Published online by Cambridge University Press: 04 January 2016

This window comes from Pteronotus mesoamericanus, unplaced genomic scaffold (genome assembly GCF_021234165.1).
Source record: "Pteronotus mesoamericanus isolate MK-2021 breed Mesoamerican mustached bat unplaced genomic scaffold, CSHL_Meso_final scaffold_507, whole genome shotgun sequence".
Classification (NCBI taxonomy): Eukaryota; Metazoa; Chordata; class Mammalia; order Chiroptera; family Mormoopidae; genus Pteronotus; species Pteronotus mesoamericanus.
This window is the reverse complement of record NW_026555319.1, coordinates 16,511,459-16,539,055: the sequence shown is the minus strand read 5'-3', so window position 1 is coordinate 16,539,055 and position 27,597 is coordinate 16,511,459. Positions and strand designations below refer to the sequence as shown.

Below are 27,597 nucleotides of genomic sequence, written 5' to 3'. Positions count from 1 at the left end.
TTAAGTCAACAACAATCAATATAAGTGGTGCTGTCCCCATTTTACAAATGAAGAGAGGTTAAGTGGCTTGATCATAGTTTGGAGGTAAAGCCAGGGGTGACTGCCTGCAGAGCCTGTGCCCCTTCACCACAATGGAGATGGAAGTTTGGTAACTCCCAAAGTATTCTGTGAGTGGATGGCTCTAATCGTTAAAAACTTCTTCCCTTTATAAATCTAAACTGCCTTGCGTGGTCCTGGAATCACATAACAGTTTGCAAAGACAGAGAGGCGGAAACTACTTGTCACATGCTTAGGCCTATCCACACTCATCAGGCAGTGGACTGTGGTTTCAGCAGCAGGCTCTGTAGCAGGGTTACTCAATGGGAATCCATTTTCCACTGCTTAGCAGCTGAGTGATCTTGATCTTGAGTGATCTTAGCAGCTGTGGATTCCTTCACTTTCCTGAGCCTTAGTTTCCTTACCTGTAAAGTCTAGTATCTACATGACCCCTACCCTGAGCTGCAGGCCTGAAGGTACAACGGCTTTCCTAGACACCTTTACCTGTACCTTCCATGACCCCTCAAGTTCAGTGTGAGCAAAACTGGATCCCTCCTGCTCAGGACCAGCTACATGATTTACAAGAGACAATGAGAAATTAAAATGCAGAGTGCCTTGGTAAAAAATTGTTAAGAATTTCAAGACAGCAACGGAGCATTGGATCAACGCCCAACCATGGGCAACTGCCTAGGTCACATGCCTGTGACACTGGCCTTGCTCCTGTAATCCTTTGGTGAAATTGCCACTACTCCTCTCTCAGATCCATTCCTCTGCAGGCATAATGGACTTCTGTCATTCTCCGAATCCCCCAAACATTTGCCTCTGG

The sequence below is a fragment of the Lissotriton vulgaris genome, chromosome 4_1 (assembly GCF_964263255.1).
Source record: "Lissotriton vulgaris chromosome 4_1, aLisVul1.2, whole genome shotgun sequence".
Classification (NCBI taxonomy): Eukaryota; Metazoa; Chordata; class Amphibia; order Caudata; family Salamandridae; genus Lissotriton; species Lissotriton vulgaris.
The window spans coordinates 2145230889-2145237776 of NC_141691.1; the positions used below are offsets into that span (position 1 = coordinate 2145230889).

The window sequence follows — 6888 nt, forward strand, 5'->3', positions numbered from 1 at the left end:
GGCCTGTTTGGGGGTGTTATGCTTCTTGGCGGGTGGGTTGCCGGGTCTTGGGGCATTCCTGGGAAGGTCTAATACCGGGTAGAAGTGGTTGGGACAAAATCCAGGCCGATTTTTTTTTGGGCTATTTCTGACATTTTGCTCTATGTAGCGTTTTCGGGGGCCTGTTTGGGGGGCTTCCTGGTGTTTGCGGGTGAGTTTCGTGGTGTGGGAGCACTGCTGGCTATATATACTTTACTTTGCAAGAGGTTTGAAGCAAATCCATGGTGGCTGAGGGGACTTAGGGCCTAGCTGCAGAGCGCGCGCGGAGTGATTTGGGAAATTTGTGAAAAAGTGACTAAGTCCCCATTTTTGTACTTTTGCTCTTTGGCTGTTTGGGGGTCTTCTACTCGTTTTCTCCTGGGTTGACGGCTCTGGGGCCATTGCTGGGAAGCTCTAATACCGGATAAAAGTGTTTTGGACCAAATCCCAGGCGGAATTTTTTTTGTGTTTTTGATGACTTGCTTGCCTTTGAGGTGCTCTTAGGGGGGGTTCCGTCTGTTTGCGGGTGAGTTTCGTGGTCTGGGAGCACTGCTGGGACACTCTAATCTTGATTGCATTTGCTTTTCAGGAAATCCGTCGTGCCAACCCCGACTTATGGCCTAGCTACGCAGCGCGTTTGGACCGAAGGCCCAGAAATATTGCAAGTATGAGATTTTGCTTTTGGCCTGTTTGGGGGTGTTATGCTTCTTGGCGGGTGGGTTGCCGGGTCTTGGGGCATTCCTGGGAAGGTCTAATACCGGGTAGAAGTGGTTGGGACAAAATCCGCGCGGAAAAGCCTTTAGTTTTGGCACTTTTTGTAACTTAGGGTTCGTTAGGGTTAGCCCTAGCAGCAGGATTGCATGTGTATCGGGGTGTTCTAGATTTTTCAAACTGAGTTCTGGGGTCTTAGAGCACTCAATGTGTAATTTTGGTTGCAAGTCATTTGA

The domestic politics of American military spending during the Cold War confronts scholars with an important but often overlooked puzzle: the two major parties appear to have switched positions on the issue. During the early Cold War era, Democrats were generally supportive of increased military spending, while Republicans were critical. After the mid-1960s, Democrats increasingly tended to oppose larger military budgets, while Republicans more often favored them. This article presents evidence about the process through which this change took place. It identifies several developments in the domestic and international environments that may have contributed to this party switch and evaluates preliminary evidence about each of them.